Alice Munro’s “The Bear Came Over the Mountain” is a clever if almost dull short story about a married woman with Alzheimer’s who, while in a nursing home, grows emotionally attached to another woman’s husband, also with Alzheimer’s.  It makes for a truly impressive film adaptation written and directed by actress Sarah Polley, who gives adequate attention to the sorrow and strain delivered to the sick patient’s once unfaithful husband (Gordon Pinsent).  Almost dull?  No.  It’s absorbing.  Though often with eyes too bright for an Alzheimer’s patient, Julie Christie acts with more savvy and affecting skill than she ever did in the past.  Polley’s nursing-home shots are engagingly true, and her closeups make Away From Her (2006), the picture’s title, an exquisite drama of faces, especially when the camera is on Christie.

The film deals with the fallen-world madness of advanced age.  The dying of a mind and the toll it takes, the senior citizen’s (ugh, that term!) longing for human consolation and companionship—this is the film’s thematic content.  Culpability is another theme.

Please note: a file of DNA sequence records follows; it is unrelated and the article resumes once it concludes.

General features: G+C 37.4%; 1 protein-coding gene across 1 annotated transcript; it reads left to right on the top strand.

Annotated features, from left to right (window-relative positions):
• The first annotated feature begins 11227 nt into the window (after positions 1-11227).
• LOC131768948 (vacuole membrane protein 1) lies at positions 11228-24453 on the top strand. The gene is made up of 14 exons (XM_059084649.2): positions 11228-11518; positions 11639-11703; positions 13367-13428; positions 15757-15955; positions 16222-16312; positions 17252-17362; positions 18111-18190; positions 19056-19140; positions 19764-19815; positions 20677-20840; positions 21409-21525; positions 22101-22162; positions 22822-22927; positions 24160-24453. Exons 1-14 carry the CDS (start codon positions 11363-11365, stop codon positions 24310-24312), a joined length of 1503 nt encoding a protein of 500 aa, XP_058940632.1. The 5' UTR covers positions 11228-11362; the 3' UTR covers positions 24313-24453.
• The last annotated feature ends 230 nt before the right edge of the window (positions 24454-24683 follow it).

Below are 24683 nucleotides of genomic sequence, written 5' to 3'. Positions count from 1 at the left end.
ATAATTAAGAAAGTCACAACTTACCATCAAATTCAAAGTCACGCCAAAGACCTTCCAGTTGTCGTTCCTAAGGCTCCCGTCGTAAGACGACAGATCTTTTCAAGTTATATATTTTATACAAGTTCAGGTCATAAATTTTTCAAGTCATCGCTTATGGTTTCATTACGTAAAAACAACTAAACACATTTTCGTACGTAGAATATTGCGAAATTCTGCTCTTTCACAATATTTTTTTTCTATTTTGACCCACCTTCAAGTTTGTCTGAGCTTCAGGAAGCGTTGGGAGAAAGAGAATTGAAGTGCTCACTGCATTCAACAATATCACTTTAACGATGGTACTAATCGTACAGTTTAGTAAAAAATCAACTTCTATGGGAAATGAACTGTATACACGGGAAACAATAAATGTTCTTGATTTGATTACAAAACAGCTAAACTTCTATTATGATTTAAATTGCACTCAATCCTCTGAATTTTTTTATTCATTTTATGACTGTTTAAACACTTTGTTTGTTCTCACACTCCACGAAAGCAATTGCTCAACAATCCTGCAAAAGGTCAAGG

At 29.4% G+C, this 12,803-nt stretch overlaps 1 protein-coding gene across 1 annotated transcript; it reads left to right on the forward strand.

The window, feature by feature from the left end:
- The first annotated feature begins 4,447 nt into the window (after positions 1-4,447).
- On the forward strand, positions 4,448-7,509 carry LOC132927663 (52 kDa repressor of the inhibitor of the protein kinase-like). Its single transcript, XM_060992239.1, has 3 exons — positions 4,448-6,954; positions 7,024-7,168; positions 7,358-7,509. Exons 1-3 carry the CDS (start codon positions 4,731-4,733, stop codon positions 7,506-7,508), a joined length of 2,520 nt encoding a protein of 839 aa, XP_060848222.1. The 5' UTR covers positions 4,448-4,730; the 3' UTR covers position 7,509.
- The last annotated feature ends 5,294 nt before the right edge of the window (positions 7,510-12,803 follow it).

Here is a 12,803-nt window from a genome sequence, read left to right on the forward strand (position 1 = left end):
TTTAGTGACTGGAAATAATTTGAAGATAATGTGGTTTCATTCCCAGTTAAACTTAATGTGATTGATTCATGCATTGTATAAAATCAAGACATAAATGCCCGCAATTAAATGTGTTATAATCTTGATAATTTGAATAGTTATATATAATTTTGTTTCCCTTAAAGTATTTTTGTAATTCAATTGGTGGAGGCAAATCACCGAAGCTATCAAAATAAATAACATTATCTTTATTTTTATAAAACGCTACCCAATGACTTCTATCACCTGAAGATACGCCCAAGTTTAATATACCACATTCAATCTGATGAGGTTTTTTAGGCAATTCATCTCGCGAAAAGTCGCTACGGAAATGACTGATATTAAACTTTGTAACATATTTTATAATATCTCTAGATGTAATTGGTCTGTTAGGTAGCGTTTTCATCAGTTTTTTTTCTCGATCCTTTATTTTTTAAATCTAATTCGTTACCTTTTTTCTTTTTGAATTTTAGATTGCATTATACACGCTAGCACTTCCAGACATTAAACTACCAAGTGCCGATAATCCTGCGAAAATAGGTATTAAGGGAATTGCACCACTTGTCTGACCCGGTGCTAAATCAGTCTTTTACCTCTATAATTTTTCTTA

I’d like to make one more observation:  Away From Her ends with Fiona, the lady with Alzheimer’s, struggling with her words as she expresses her gratitude to her husband.  “You could have just driven away,” she says.  “Just driven away and forsook me.  Forsooken me.  Forsaken.”  “Not a chance,” the husband replies.  It’s a tender scene but, ah, he did forsake her, really, by sleeping with Olympia Dukakis.  (One more act of adultery for Pinsent’s character.)  Such a thing never takes place in Munro’s story, a wise move on her part.  It renders the husband a more sympathetic, a nobler, protagonist.  Polley certainly appears to be an artist; Munro certifiably is.

Cover of "Away from Her"

Cover of Away from Her